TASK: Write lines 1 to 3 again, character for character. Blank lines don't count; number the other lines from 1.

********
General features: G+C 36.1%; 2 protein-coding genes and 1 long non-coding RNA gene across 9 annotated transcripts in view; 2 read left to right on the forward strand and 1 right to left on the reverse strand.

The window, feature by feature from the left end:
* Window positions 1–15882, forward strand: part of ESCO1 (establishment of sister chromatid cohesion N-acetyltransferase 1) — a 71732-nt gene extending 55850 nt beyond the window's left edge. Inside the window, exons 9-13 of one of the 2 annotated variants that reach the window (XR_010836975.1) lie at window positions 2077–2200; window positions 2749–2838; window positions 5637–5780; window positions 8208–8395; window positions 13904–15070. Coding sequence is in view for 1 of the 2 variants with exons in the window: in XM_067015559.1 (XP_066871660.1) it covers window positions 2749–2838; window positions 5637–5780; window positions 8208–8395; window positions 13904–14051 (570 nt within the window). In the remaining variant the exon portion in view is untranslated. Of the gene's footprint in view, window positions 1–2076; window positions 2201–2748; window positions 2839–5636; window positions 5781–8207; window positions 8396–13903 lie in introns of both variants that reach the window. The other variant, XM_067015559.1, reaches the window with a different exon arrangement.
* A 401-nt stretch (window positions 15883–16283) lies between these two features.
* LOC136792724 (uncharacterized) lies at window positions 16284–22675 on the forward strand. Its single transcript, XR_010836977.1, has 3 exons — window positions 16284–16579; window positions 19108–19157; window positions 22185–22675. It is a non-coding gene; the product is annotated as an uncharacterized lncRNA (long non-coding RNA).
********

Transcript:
General features: G+C 36.1%; 2 protein-coding genes and 1 long non-coding RNA gene across 9 annotated transcripts in view; 2 read left to right on the forward strand and 1 right to left on the reverse strand.

The window, feature by feature from the left end:
* Window positions 1–15882, forward strand: part of ESCO1 (establishment of sister chromatid cohesion N-acetyltransferase 1) — a 71732-nt gene extending 55850 nt beyond the window's left edge. Inside the window, exons 9-13 of one of the 2 annotated variants that reach the window (XR_010836975.1) lie at window positions 2077–2200; window positions 2749–2838; window positions 5637–5780; window positions 8208–8395; window positions 13904–15070. Coding sequence is in view for 1 of the 2 variants with exons in the window: in XM_067015559.1 (XP_066871660.1) it covers window positions 2749–2838; window positions 5637–5780; window positions 8208–8395; window positions 13904–14051 (570 nt within the window). In the remaining variant the exon portion in view is untranslated. Of the gene's footprint in view, window positions 1–2076; window positions 2201–2748; window positions 2839–5636; window positions 5781–8207; window positions 8396–13903 lie in introns of both variants that reach the window. The other variant, XM_067015559.1, reaches the window with a different exon arrangement.